WM: Andrew Davis, our Music Director in Chicago, what he's done with that orchestra is great. For an orchestra, the music director is really what it's all about. For the company, the General Director. You realize what you've got to provide. I learned from Ardis to create a harmonious atmosphere that allows people to do good work. Everyone wants to do a good job. You give them a chance to do it. That was the one thing about Adler that was just so hateful, the way he treated people. He could be enormously charming but I really just learned a lot about how not to run a company. I left after a year. Adler drove the singers crazy. The people Adler liked - the Jean Pierre Ponnelles, would fight him tooth and nail, wouldn't take any of his guff. But there was a mutual respect, so people like that were treated well by Adler.

EM: Was he more of a tyrant than Bing?

WM: I never met Bing, I certainly don't know much about him, I don't know whether he did as much damage. I watched Adler conduct. A fine musician, but never a very good conductor. A smart board will not let anyone take a conductor who's a General Director. A GD has got to be there - it's not a part time job. You can't run around the world conducting. If you've got a great orchestra, it can work, but I think they're mutually exclusive. Even then, you can't be running the company if you're conducting rehearsals and performances.

EM: Not to mention studying scores.

WM: Julius (Rudel, who passed away last week) was unique in that he managed it at City Opera. It was chaotic, but he had something there, and also had some good people.

EM: Like Beverly (Sills). Aside from superstardom, she had a great attitude. Those were the days.

WM: It seems it. In 1971, there was Beverly and Maralin Niska, a wonderful performer. Patricia Brooks, Gilda Cruz-Romo. They did good stuff. It's a tragedy what happened to that company. If it could have survived, who knows. But I'm afraid that board had a lot to answer for.

EM: Thankfully, SDO now has a board that will bring us back better and stronger. Bill, this has been totally delightful.

WM: It's been a great pleasure, thank you so much.

BWW Interviews: Artistry and Prudence - William Mason, Part 2

Photo credit: San Diego Opera

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Erica Miner Violinist turned author ERICA MINER has had a multi-faceted career as an award-winning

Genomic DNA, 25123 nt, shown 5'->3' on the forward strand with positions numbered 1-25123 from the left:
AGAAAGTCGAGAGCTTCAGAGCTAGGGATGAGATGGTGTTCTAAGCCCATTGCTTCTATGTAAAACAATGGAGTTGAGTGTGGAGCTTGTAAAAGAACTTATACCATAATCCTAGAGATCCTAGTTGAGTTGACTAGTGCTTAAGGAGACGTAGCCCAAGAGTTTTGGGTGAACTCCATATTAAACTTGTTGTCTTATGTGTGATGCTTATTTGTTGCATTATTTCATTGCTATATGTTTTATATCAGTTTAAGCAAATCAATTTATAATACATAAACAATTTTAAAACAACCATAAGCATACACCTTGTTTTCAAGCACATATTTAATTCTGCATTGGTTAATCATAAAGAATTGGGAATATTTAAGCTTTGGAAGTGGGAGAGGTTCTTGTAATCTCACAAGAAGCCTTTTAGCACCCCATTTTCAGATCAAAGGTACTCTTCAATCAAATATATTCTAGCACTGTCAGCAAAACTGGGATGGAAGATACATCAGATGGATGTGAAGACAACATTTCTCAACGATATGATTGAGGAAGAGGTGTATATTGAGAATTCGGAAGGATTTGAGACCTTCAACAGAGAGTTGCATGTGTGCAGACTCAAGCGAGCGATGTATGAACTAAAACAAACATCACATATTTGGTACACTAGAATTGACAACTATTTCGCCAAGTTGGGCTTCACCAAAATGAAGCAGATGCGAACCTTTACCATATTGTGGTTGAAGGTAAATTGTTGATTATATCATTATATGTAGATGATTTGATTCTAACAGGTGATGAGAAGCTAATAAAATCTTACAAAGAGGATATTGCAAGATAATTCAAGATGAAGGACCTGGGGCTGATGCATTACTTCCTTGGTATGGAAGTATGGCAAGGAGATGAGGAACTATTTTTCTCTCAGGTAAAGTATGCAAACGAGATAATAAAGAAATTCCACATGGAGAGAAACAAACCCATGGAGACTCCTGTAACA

screenwriter, author, lecturer and poet. A native of Detroit, she studied violin at Boston

University with Boston Symphony Orchestra concertmaster Joseph Silverstein, where she

graduated cum laude; the New England Conservatory of Music, and the Tanglewood Music Center, summer home of the Boston Symphony, where she performed with such celebrated conductors as Leonard Bernstein. She continued her studies with Mr. Silverstein at the New England Conservatory of Music, and went on to perform with the prestigious Metropolitan Opera Orchestra for twenty-one years, where she worked closely with much-respected maestro James Levine and numerous other luminaries of the opera world.

After retiring from the Met, Erica drew upon her lifelong love for writing as her creative outlet and studied screenwriting in Los Angeles with screenplay guru Linda Seger. Erica���s screenplays awards include such recognized competitions as Santa Fe and the Writer���s Digest. Her debut novel, TRAVELS WITH MY LOVERS, won the Fiction Prize in the Direct from the Author Book Awards. Subsequent published novels include the first in Erica���s FOUREVER FRIENDS novel series chronicling four teenage girls coming of age in the volatile 60s. Her suspense thriller MURDER IN THE PIT, a novel of assassination and intrigue at the Metropolitan Opera, has won rave reviews across the board.

Erica���s lectures, seminars and workshops have received kudos throughout California and the Pacific Northwest, and she has won top ratings as a special lecturer for Royal Caribbean Cruise Lines. An active contributor to OperaPulse.com (http://www.operapulse.com/author/ericaminer/) and LAOpus.com (http://www.laopus.com/search/label/Erica), she also contributed a monthly ���Power of Journaling��� article series for the National Association of Baby Boomer Women newsletter (http://nabbw.com/expert-columns/books-and-authoring/journaling/the-power-of-

journaling-part-2/). Other writings have appeared in Vision Magazine, WORD San Diego,

Istanbul Our City, and numerous E-zines. Erica���s lecture topics include ���The Art of Self- Re-invention,��� ���Journaling: the Write Way to Write Fiction,��� ���Solving the Mystery of Mystery Writing,��� and ���Opera Meets Hollywood.��� Details about Erica���s novels, screenplays and lectures can be found on her website (http://www.ericaminer.com.